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Wednesday, Jul 17th

Internet adoption slows as users priced out

Internet adoption slows as users priced out

Over two billion people live in countries with unaffordable internet, many of them in Africa, which is resulting in a slowdown in adoption rates.

That is according to the fifth annual Affordability Report released by the Alliance for Affordable Internet (A4AI), which finds that as little as 1GB of mobile data is too expensive for billions people across the world, with African countries especially expensive.

This is a situation that has barely improved over the last year, with progress on the policy front painfully slow, meaning more than 2.3 billion still cannot afford 1GB of data.

As a result, there has been a serious slowdown in the rate at which people are coming online. Last year's report predicted that global internet penetration would hit 50 per cent by the end of 2017, but a downturn in the growth of internet access and use means A4AI has now revised the date for this to mid-2019.

"Inability to afford a basic internet connection remains one of the most significant - and solvable - barriers to access," the report said.

"This issue is particularly acute in low- and middle-income countries, where 1GB of data costs over five per cent of what people earn in a month - a price that is well over the affordable threshold of 1GB of data priced at two per cent or less of average income."

The report lays the blame for this on the fact that policy progress is slowing, with not enough governments adopting mechanisms such as universal service funds (USFs) to ensure more people can afford internet connectivity more quickly.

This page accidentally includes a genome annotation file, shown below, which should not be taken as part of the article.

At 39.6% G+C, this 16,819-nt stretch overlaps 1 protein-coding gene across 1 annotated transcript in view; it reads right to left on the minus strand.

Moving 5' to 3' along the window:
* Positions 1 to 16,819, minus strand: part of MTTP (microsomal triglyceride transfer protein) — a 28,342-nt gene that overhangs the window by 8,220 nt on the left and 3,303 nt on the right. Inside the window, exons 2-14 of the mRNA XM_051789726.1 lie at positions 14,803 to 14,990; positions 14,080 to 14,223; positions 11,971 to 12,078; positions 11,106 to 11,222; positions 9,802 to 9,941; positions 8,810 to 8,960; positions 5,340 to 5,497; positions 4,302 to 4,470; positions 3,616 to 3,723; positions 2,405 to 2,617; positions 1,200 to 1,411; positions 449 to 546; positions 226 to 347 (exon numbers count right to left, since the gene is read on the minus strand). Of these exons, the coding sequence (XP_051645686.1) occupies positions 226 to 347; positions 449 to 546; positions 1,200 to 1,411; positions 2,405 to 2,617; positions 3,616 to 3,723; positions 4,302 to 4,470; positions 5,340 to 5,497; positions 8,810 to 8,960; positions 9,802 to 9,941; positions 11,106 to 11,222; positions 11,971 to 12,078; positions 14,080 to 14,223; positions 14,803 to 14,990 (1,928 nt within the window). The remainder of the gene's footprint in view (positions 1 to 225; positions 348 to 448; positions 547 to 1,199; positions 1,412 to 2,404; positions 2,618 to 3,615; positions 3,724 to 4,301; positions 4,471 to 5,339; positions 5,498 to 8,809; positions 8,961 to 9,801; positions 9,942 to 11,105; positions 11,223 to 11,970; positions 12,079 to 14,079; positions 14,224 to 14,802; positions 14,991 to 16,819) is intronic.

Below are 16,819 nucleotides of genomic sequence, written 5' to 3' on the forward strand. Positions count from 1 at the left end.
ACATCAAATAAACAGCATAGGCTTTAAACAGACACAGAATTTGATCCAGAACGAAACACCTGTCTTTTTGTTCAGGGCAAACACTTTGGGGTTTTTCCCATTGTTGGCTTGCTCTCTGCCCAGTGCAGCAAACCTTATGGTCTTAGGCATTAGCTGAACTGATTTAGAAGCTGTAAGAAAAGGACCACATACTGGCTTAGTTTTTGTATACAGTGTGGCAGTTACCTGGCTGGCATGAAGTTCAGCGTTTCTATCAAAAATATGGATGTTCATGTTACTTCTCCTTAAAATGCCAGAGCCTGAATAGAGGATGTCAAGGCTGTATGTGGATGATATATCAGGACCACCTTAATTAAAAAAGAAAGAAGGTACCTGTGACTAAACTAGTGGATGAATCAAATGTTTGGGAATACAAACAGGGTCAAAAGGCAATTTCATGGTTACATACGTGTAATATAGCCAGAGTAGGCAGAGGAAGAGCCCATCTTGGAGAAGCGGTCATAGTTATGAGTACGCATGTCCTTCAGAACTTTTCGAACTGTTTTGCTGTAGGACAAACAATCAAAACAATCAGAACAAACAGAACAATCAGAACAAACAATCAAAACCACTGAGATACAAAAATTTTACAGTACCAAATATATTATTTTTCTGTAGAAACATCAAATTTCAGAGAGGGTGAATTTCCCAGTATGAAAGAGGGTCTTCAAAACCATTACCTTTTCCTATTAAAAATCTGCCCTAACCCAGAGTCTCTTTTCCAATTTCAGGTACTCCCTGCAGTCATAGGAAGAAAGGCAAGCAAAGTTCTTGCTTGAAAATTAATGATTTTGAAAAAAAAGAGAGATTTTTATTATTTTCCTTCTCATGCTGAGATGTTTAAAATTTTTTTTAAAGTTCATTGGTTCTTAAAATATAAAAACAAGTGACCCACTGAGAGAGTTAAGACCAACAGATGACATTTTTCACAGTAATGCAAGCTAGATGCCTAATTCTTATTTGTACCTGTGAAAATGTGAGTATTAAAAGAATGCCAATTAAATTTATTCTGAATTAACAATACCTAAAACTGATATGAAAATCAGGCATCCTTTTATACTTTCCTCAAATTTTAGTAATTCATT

"Despite increasing recognition of the critical relationship between online access and economic growth, the pace of policy change to drive internet prices down marked its slowest improvement to date, with policy scores increasing by just one per cent since last year," said the report.

In all, over 60% of countries have unaffordable internet. Of the 61 countries studied, just 24 had affordable internet, with seven of these African: Mauritius, Morocco, Nigeria, South Africa, Ghana, Botswana and Tunisia.

"While we have seen a few bright spots of the policy leadership needed to advance affordable internet access, we are deeply concerned to see that policy progress has largely stagnated. Failure to prioritise needed broadband policy reforms has left billions of people offline, and has contributed to a significant slowing in the rate of people coming online," said A4AI executive director Sonia Jorge.

"Every moment that these billions are unable to participate in digital development is a lost opportunity for economic, social, and political growth. Policymakers, the private sector, and civil society must come together to take immediate action to develop and implement the policies needed to connect everyone and accelerate internet growth."

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